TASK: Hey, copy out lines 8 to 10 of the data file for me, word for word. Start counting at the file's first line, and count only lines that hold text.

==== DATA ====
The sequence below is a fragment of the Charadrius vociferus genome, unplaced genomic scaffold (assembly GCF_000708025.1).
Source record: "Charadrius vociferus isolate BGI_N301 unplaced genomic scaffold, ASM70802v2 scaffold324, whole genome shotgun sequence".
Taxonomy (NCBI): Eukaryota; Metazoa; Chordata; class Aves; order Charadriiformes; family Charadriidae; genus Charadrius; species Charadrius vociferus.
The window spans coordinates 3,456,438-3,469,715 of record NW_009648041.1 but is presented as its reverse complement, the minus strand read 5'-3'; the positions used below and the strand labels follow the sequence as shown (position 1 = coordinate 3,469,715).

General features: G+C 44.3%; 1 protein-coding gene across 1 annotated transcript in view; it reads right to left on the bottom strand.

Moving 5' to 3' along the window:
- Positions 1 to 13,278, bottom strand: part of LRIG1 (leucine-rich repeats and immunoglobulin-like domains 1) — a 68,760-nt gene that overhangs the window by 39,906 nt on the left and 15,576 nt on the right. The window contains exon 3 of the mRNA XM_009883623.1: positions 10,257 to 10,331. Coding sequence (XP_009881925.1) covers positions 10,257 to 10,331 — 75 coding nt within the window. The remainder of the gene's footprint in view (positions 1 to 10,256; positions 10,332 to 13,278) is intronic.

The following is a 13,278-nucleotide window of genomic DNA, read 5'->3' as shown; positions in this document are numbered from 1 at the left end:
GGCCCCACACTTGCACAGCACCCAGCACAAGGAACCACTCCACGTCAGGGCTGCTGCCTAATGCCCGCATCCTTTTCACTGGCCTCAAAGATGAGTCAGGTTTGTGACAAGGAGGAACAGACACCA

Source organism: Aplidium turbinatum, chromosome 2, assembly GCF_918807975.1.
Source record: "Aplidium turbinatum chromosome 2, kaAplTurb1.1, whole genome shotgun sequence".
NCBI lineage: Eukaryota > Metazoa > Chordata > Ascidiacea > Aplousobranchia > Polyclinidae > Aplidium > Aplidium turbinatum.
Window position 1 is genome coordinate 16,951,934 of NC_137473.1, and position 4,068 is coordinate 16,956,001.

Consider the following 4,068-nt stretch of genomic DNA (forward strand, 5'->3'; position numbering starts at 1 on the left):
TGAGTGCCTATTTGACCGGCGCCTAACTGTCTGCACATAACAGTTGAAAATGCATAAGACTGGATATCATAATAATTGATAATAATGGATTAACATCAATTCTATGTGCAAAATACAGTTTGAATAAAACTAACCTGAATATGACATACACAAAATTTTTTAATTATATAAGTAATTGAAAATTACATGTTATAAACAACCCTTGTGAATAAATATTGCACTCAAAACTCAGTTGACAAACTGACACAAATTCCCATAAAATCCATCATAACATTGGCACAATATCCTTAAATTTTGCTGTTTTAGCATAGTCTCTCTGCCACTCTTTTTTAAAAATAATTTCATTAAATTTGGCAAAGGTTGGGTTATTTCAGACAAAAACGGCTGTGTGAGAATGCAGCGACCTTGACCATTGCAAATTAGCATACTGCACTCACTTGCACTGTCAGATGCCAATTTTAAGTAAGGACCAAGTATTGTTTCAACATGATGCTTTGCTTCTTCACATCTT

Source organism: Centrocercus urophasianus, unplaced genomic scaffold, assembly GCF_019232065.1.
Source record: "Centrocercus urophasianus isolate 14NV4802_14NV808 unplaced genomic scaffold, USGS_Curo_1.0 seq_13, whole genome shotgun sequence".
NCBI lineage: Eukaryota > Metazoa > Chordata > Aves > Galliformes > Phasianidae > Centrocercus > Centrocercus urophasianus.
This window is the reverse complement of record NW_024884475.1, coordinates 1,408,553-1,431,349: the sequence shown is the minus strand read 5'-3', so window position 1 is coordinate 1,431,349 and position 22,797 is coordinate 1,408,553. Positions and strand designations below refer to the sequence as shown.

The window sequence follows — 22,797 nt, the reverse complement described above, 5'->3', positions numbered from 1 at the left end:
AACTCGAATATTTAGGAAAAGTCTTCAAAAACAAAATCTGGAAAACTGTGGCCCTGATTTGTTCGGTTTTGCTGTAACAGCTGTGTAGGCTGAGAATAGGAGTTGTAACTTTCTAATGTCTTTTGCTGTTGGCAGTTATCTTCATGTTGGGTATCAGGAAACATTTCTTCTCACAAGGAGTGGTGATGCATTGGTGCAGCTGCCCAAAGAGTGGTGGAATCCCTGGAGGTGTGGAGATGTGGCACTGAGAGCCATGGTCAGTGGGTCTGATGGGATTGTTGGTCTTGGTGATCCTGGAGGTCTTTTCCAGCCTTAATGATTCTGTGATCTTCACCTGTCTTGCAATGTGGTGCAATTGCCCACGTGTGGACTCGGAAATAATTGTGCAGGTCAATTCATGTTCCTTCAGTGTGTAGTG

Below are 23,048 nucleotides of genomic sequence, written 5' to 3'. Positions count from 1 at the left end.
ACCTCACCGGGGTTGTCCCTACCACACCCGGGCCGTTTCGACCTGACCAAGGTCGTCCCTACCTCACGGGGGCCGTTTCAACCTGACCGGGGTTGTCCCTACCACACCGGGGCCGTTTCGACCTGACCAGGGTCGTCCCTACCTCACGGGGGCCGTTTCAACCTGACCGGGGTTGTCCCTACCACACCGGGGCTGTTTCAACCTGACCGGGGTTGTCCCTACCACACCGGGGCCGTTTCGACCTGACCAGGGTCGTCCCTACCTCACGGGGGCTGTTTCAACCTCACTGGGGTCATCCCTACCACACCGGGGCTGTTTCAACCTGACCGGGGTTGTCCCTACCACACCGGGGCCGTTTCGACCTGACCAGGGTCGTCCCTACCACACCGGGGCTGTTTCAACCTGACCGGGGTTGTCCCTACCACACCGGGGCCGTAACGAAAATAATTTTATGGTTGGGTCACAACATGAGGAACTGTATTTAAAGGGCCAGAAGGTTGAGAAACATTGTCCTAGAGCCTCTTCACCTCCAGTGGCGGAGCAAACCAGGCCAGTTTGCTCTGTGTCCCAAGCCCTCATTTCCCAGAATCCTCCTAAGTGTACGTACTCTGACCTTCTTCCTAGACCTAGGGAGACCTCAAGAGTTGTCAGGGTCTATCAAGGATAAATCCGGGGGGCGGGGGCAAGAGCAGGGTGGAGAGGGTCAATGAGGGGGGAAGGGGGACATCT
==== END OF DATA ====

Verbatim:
The following is a 13,278-nucleotide window of genomic DNA, read 5'->3' as shown; positions in this document are numbered from 1 at the left end:
GGCCCCACACTTGCACAGCACCCAGCACAAGGAACCACTCCACGTCAGGGCTGCTGCCTAATGCCCGCATCCTTTTCACTGGCCTCAAAGATGAGTCAGGTTTGTGACAAGGAGGAACAGACACCA

Source organism: Aplidium turbinatum, chromosome 2, assembly GCF_918807975.1.